Image Image Image Image Image Image Image Image Image Image

Fostering Sustainability and Innovation in Agriculture

Scroll to top

Top

City of Minneapolis Lays Groundwork for Sustainable Urban Agriculture

City of Minneapolis Lays Groundwork for Sustainable Urban Agriculture

March 5, 2014 |

Homegrown Minneapolis has developed a brand that was used at the Nicollet Mall Farmers market to advertise locally produced and processed products. Image credit: Jane Shey

Homegrown Minneapolis has developed a brand that was used at the Nicollet Mall Farmers market to advertise locally produced and processed products. Image credit: Jane Shey

Home to over 80 food trucks, approximately 25 mini-farmers’ markets, seven large farmers’ markets and 200 community food-producing gardens, the City of Minneapolis continues to lead the country in fostering urban agriculture and local food businesses.

“Community gardens make people work side by side,” says Jane Shey, coordinator of Homegrown Minneapolis, a city-led urban agriculture initiative that launched in 2009.

“It’s a community building exercise and I don’t think we can underestimate the value of that.”

Part of Shey’s work for the City of Minneapolis is helping emerging urban agricultural businesses tackle the zoning, ordinances and permit requirements necessary for doing business. When there isn’t legislation to allow for a certain kind of sustainable business, she works with the city, the Minneapolis Food Council and other community stakeholders to create it.

“What’s really nice about local food is it’s a great entry point for people in the community that do not have a lot of assets,” says Shey. “Most of our local food owners and growers don’t have a lot of collateral, they probably can’t go to a bank but obviously the community supports the local food. Starting a food truck or setting up a CSA is easier to do than other forms of business.”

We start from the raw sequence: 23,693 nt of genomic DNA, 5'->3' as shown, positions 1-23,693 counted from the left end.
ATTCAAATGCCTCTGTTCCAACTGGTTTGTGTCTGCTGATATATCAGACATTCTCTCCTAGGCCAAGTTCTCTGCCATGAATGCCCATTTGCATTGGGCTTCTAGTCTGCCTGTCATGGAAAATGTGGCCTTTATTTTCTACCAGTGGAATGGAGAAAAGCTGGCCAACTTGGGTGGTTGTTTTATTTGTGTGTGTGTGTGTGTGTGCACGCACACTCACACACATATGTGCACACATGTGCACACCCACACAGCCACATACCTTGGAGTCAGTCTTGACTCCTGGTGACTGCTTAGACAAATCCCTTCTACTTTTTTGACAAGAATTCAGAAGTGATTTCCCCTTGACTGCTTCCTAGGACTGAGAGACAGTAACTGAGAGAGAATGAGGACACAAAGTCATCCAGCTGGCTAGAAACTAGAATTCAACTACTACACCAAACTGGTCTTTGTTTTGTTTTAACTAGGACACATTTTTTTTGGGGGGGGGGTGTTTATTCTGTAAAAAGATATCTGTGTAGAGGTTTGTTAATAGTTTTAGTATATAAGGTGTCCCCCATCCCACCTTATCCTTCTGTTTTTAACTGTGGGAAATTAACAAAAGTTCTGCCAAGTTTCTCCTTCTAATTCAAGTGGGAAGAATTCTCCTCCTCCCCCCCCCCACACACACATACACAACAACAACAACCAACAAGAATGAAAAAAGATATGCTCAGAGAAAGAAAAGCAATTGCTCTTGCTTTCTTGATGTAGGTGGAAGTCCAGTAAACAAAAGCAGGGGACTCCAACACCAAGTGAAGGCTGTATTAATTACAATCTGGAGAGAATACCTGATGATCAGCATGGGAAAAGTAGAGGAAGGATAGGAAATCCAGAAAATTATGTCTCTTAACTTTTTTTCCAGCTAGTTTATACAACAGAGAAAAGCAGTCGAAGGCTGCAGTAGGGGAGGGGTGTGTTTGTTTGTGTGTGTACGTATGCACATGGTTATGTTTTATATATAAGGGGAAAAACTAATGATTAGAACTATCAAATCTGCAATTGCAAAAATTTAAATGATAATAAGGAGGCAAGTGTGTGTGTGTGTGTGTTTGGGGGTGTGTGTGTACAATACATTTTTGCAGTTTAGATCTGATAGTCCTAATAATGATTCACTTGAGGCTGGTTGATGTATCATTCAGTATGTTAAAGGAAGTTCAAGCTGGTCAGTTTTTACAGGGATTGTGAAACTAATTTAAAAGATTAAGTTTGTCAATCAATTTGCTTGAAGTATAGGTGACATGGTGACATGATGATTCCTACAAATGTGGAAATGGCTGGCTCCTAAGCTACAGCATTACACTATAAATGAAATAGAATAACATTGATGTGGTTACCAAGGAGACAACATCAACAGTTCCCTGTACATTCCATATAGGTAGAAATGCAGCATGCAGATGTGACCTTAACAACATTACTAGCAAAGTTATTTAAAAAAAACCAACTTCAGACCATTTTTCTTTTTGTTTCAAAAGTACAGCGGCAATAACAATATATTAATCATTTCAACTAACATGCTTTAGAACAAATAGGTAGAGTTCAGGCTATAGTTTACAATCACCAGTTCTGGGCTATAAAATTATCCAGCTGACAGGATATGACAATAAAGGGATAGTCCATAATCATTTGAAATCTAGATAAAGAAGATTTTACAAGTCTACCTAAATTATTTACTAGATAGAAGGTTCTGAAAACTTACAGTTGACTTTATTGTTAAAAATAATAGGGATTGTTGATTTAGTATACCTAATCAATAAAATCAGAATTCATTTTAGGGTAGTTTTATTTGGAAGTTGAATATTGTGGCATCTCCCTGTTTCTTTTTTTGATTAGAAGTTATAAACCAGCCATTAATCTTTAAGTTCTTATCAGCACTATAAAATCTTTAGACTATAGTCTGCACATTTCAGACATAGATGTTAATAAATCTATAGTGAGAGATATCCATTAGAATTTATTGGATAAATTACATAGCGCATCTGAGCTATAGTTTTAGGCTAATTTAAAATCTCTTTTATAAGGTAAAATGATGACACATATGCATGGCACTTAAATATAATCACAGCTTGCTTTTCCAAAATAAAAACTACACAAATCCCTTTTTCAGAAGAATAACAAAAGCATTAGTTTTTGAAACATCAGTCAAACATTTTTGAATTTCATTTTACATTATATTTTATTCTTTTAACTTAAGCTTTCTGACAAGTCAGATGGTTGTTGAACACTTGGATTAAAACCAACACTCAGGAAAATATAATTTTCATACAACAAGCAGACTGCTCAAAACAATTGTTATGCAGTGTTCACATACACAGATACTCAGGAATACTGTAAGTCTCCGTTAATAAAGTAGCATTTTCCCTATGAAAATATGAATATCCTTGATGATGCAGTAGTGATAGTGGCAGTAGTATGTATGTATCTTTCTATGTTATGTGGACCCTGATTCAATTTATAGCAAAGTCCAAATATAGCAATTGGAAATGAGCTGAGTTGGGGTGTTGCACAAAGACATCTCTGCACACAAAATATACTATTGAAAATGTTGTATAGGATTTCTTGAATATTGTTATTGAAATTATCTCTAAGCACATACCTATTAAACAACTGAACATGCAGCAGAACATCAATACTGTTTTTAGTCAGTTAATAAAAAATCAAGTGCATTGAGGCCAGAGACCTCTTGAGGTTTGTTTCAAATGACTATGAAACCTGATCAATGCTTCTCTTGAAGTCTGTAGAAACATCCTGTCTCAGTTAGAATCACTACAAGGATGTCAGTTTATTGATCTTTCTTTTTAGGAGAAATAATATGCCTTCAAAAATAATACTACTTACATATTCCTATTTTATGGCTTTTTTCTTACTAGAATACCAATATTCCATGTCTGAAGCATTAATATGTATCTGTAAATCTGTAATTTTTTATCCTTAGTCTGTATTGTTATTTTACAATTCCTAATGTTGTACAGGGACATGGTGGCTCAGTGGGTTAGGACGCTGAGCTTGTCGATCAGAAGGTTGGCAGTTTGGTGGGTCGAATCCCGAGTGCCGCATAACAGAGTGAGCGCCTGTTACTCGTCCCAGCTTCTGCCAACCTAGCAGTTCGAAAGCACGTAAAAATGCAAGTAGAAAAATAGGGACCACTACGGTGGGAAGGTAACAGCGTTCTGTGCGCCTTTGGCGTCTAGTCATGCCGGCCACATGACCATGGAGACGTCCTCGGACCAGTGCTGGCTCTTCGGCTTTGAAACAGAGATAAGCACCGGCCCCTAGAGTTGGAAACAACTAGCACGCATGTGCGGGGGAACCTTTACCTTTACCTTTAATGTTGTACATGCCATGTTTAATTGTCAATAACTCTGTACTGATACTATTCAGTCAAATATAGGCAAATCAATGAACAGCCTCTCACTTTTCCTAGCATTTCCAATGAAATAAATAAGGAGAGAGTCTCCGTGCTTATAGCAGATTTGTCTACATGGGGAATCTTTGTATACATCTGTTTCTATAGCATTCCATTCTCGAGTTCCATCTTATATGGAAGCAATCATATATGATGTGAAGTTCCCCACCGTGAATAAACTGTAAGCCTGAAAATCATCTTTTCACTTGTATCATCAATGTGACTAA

A number of sustainability programs, ordinances and codes have passed in recent years including an Urban Agriculture Policy Plan, changes to zoning laws to allow for sustainable urban development, creation of a local food hub network and the adoption of a Climate Action Plan to reduce emissions in the city. The city uses a system of indicators to track the progress of their community as a whole. In recent years, a number of sustainability goals were added to the comprehensive list that makes up the city’s “Greenprint.”

Like most American cities, Minneapolis’ sustainable local economy is still in its infancy.  But it’s about more than just creating jobs, according to Russ Henry, local sustainable business owner and founding member of the Minneapolis Food Council.

“There are many styles of localized food production that are being planned in the Twin Cities area that are a net benefit towards the goals for reducing greenhouse gases,” says Henry. “It’s primarily a threefold argument for urban farming: economic stimulus, public health and the environmental benefits. When healthy food is produced closer to home then people are connected more and so they understand a lot more about how to produce health for themselves.”

Omari Chatmen is the newest co-chair of the Minneapolis Food Policy Council. As a volunteer with the community garden project, Chatmen is excited to empower urban communities in learning how to grow food and build job skills.

“It’s creating more market for our local growers,” says Chatmen, who specializes in working with young people on growing skills. “A lot of them are very interested in going to the market themselves and selling.”

Right now Chatmen is one of the voices advocating for hoop houses throughout the city. Indoor agriculture and hoop houses would extend the local growing season and give young folks practical experience year-round.

“Once they get involved they don’t want to stop,” says Chatmen. “Once winter came it was cut off to them, so I would definitely want to see that opportunity to grow year round locally.”

As Shey points out, hoop houses would increase local resilience to weather conditions that determine the price of fresh food for any city.

“I think cities are better if they can build community and growing stuff is a really good way to do that,” says Shey. “If people can grow their own food they begin to think differently about what they eat.”

Submit a Comment

Categories